Repeat Prob. 4178 using a banana instead of an apple. The thermal properties of bananas are practically the same as
Repeat Prob. 4–178 using a banana instead of an apple. The thermal properties of bananas are practically the same as those of apples.
Data from problem 178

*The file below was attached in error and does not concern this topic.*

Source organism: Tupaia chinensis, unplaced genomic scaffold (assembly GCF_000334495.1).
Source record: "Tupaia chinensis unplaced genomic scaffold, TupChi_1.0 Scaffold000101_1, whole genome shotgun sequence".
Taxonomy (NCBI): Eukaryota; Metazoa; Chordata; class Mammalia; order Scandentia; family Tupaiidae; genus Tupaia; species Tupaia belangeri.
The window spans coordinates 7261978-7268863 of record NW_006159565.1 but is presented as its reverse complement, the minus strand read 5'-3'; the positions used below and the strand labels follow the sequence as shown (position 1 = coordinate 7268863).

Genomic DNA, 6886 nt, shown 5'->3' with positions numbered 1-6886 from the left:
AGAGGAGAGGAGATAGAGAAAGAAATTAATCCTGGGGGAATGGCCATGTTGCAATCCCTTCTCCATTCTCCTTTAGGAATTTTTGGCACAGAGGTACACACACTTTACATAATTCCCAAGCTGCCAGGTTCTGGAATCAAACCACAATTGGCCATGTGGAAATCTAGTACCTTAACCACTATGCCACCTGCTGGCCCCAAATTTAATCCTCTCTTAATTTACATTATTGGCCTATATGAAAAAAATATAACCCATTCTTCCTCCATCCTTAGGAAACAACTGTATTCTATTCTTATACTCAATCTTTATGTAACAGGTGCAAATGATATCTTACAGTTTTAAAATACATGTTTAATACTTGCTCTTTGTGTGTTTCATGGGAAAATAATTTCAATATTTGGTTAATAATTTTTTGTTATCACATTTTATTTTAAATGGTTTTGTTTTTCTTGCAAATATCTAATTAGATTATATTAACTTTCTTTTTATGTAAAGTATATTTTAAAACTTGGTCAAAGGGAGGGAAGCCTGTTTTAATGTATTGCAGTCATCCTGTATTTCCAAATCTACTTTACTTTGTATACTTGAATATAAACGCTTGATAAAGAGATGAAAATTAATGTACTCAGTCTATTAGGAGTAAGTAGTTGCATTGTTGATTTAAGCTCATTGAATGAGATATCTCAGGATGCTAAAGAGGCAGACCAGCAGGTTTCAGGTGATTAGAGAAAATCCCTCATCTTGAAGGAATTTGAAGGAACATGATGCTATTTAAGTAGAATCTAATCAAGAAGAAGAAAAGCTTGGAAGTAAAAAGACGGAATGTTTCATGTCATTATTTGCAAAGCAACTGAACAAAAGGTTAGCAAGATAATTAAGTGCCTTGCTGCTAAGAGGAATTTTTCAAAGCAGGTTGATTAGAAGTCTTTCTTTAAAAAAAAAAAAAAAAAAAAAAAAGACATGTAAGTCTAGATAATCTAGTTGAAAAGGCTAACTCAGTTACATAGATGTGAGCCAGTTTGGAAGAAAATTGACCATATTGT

Conduct the following experiment at home to determine the combined convection and radiation heat transfer coefficient at the surface of an apple exposed to the room air. You will need two thermometers and a clock. First, weigh the apple and measure its diameter. You can measure its volume by placing it in a large measuring cup halfway filled with water, and measuring the change in volume when it is completely immersed in the water. Refrigerate the apple overnight so that it is at a uniform temperature in the morning and measure the air temperature in the kitchen. Then take the apple out and stick one of the thermometers to its middle and the other just under the skin. Record both temperatures every 5 min for an hour. Using these two temperatures, calculate the heat transfer coefficient for each interval and take their average. The result is the combined convection and radiation heat transfer coefficient for this heat transfer process.
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